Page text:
It is not to be denied that there are strong dicta, and perhaps we may add the principle of several adjudicated exceptions, upon which we might, with great plausibility, declare the machines in question, so essential to the purposes of the manufactory, although entirely disassociated with the freehold, a fit subject for entering into the list of constructive fixtures.

The general importance of the rule, however, which goes upon corporal annexation, is so great that more evil will result from frittering it away by exceptions, than arise from the hardship of adhering to it in particular cases.

Nor can we possibly say, as in the case of the steelyard or engine in the cotton manufactory, cited from Caldecott, that the machines in question must in the nature of the thing, be annexed to the freehold. It appears, by the papers before us, that they have been used with the factory for several years, and have passed with it in conveyances. But the affidavits do not state that they are affixed in any way. They are treated by both parties, for aught I can see, as entirely detached, though the defendant ventures to express an opinion that some of them constitute a part of the factory itself. He gives no particulars, however, from which we can say they make a part, any more than if they were so many chairs to sit on.

It is true, that this factory seems to have been pretty much dismantled. The principal part of its machinery has been treated as mere movables. Both the defendant and Mr. Smith, one of the commissioners, concur in stating that nothing about the factory was treated as a fixture, except the water-wheel, fulling-mill, dye-kettle, press and tenter-bars; and Mr. Smith says the factory was impelled by a valuable water-power. The suspicion would, indeed, be quite strong, from such facts standing alone, that, at least, some of the important and valuable machinery excepted, might be brought within the legal notion of fixtures; and yet the defendant himself has not ventured to state, as I can find, that any part of the particular machinery excepted from the report was in the least dependent for its operation on the water-wheel or other permanent parts of the factory; while Mr. Goodrich, one of the commissioners, says, in his affidavit, that the excepted machinery was not affixed to the building or land. There the case is left; not one of the deponents pointing out any connection whatever. No authority cited on the argument, nor any that I have seen, goes so far as to say that mere loose and movable machines totally disconnected with, and making no part of the permanent machinery of a factory, can be considered a fixture even as between vendor and vendee.

We think the motion must be denied with costs, and the report of the commissioners is confirmed.

Voorhis V. Freeman

2 Watts and Sergeant (Pa.), 116. - 1841.

Trover by Voorhis against Freeman for the conversion of one hundred and six soft and chilled rolls, part of the machinery of an iron-rolling mill. Defendant claims under the foreclosure of a mortgage made by Sample, a former owner; plaintiff claims under an execution sale of the rolls as personal property on a judgment against Sample. Judgment below for the defendant. Plaintiff brings the case on writ of error to this court.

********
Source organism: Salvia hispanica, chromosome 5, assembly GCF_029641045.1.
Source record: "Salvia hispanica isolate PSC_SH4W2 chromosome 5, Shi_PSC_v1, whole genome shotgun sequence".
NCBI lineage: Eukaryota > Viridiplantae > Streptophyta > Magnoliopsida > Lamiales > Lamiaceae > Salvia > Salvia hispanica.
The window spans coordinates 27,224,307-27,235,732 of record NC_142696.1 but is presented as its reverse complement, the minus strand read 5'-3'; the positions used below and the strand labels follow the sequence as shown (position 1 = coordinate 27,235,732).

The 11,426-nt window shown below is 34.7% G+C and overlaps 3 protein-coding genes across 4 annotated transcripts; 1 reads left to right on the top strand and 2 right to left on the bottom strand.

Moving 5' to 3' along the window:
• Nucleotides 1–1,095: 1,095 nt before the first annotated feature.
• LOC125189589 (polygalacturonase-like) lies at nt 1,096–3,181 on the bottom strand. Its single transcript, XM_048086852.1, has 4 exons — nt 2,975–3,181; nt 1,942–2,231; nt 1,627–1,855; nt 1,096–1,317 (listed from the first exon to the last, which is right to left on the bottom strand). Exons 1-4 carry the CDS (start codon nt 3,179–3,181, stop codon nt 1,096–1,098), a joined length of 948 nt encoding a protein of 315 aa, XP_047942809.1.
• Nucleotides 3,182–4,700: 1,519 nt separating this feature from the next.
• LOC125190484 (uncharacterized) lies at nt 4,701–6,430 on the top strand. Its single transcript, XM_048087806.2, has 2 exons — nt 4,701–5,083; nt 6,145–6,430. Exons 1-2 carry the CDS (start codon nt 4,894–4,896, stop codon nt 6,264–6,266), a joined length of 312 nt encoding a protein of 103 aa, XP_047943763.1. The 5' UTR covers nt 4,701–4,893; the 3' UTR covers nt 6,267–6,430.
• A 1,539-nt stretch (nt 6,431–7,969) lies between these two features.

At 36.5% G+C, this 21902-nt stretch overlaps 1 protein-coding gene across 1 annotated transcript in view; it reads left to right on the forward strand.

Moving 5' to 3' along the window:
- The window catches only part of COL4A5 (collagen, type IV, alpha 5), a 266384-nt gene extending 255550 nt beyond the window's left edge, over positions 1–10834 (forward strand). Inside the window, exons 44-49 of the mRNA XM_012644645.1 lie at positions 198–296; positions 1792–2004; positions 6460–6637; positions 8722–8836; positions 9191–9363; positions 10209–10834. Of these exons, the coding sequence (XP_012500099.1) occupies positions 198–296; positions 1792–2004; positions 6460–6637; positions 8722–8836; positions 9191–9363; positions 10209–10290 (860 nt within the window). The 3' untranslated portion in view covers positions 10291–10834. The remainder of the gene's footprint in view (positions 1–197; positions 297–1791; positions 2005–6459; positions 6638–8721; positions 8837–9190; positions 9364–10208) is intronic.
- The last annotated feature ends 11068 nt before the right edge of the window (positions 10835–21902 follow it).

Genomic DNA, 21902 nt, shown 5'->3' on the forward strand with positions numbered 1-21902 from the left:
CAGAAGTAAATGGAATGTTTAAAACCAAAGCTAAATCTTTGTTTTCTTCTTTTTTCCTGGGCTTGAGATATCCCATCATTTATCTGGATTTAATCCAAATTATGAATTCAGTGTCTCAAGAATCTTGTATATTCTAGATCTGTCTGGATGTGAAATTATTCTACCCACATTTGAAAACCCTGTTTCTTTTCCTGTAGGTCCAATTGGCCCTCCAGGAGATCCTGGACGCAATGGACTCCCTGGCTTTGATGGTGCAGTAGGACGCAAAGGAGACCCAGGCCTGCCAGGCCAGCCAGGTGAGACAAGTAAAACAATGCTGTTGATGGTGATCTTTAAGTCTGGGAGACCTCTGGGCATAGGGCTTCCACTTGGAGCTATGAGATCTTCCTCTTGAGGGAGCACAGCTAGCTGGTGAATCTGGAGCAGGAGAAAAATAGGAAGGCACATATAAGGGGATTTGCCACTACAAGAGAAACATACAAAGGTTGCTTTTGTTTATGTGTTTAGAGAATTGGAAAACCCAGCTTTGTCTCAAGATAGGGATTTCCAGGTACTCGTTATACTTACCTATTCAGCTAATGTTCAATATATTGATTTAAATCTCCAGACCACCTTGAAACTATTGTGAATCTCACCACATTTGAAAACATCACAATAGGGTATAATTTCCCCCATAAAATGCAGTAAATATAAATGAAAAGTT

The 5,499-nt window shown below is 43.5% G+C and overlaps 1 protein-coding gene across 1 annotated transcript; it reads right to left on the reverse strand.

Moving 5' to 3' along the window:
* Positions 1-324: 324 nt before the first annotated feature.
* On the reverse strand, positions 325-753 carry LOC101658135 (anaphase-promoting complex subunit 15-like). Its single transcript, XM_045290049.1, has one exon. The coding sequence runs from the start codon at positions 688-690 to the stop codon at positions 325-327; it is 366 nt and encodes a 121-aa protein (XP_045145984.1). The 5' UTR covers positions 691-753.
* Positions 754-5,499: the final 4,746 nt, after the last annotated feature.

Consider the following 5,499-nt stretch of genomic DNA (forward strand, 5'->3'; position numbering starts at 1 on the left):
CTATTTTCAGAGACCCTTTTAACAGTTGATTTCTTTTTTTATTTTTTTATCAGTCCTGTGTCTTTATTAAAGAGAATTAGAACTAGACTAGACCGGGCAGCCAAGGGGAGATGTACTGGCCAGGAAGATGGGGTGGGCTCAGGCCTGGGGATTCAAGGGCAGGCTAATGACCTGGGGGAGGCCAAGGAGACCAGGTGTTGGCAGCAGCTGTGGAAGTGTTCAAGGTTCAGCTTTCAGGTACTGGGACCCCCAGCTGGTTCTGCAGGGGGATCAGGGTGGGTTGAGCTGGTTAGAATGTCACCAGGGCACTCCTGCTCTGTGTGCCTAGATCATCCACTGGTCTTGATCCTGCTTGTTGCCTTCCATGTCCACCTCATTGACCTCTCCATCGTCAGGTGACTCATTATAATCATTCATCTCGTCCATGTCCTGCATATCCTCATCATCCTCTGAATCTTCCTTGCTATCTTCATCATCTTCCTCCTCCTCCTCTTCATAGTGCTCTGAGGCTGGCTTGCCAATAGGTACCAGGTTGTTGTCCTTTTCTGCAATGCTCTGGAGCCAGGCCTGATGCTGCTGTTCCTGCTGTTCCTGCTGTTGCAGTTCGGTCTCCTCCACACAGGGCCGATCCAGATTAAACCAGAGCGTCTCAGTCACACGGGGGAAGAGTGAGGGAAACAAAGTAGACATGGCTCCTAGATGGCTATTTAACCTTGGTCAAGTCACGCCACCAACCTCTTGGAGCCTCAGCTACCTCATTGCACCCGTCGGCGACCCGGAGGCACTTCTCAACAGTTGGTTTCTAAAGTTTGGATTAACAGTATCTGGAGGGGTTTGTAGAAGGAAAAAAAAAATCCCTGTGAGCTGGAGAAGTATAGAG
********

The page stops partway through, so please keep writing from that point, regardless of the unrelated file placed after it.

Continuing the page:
Gibson, C. J. - It is true we ruled in an unreported case, Chaffee v. Stewart, that the spindles and other unattached machinery in a cotton mill, were personal property for purpose of execution, on the authority of certain decisions to that effect, because we were indisposed to be wise above what is written; but an examination of their foundation would probably have led us to a different conclusion It is unnecessary to pass the learning of the subject in review, as a clear birds-eye view of it has been spread before the profession by Mr. Justice Cowen in Walker v. Sherman, 20 Wend. 636, from which it is evident that no distinctive principle pervades the cases universally, and that the simple criterion of physical attachment is so limited in its range, and so productive of contradiction even in regard to fixtures in dwellings to which it was adapted before England had become a manufacturing country, that it will answer for nothing else. My objection to the conclusion drawn from it in that case, is that the court adhered to the old distinction when the question related to a woolen factory, instead of following out the principle started by Mr. Justice Weston in Farrar v. Stackpole, 6 Greenleaf, 157, which must, sooner or later, rule every case of the sort. The courts will be drawn to it by its liberality and fitness, while they will be drawn away from the old criterion by its narrowness and want of adaptation to the business and improvements of the age. By the mere force of habit, they have adhere J to it in almost all cases after it has ceased to be a guide in any but a few; for nothing but a passive regard for old notions could have led them to treat machinery as personal property when it was palpably an integrant part of a manufactory or a mill, merely because it might be unscrewed or unstrapped, taken to pieces, and removed without injury, to the buildings. It would be difficult to point out any sort of machinery, however complex in its structure, or by what means soever held in its place, which might not with care and trouble be taken to pieces and removed in the same way, and the greater or less facility with which it could be done, would be too vague a thing to serve for a test. It would allow the stones, hoppers, bolts, meal-chests, screens, scales, weights, elevators, hopper-boys, and running gears of a grist-mill, as well as the hammers and bellows of a forge, and parts of many other buildings erected for manufactories, to be put into the class of personal property, when it would be palpably absurd to consider them such. If physical annexation were the criterion in regard to such things, the slightest tack or ligament ought to constitute it; else if we were to get away from it even ever so little, we should have no criterion at all. There are so many fashions, methods, and means of it, and so many degrees of connection between material substances, that there is nothing about which men would more readily differ than whether a thing held by a band or a cleat were permanently annexed to the freehold, or only for a season; and the proof of this is seen in the result of the decisions professedly regulated by it. To avoid discrepance it would be necessary to hold the slightest fastening to be sufficient, but to exclude from the character of real property, as well everything constructively attached to it by the nature of the thing, as everything held to the ground by the attraction of gravitation. Thus cleared of its exceptions, the rule of physical annexation, though at best a narrow one, might furnish a criterion of universal application, though without them it would make havoc of the cases already decided, and indeed, produce the most absurd consequences by stripping houses of their window shutters and doors, and farms of the houses themselves. When, therefore, we reflect on the necessary exceptions to the rule, as well as the cases of constructive attachment without the semblance of a tack or ligament, we are not surprised at the confusion and embarrassment in which we are left by the decisions. The inherent imperfections of the rule required so many exceptions to it in order to avoid absurdity and injustice in its application, that it has almost ceased to be a rule at all. Being purely artificial, and having no regard to the purposes for which capital is invested, a rigid application of it would be ruinous to the manufacturer. In Pennsylvania, where a statute directs that real estate shall not be sold on execution before the rents, issues, and profits, shall have been found by an inquest insufficient to satisfy the debt in seven years, not only might this conservative provision be evaded, but a cotton-spinner, for instance, whose capital is chiefly invested in loose machinery, might be suddenly broken up in the midst of a thriving business, by suffering a creditor to gut his mill of everything which happened not to be spiked and riveted to the walls, and sell its bowels not only separately but piecemeal. A creditor might as well be allowed to sell the works of a clock, wheel by wheel. His interest, it may be said, would forbid him to do so; but in the case of a manufactory, he would often be compelled to sell a part, or to sell many times the worth of the debt, and none but a person entering into the business would purchase either a part or the whole. The sacrifice that would be induced by either course, is incalculable; but that is not all. The bare walls of the buildings would be comparatively of little value. They might perhaps answer the purposes of a barn; but so might the walls of a dwelling, when deprived of their doors and windows, and why are these considered a part of the dwelling? Simply because it would be unfit for the purposes of a dwelling without them. What, then, is demanded in the case of a building erected for a manufactory, but an application of the same principle? Whether fast or loose, therefore, all the machinery of a manufactory which is necessary to constitute it, and without which it would not be a manufactory at all, must pass for a part of the freehold. This is no more than an enlargement of the principle of constructive attachment; and it is the principle of Farrar v. Stackpole, glanced at by Lord Mansfield in Lawton v. Lawton, I H. B. 259, note, who seems to have foreseen its day. I speak not here of questions between tenant and landlord or remainderman, but of those between vendor and vendee, heir and executor, debtor and execution creditor; and between co-tenants of the inheritance. With this limitation, nothing said or done by this court, except its decision in Chaffee v. Stewart, already mentioned, and an obiter recognition of an adverse decision, by the judge who delivered the opinion of the court in Gray v. Holdship, 17 Serg. & Rawle, 415, will be found to conflict with the principle pro-posed. Certainly nothing else ever said by us gives countenance to the notion that the rolls of an iron mill may be seized and sold as personal property.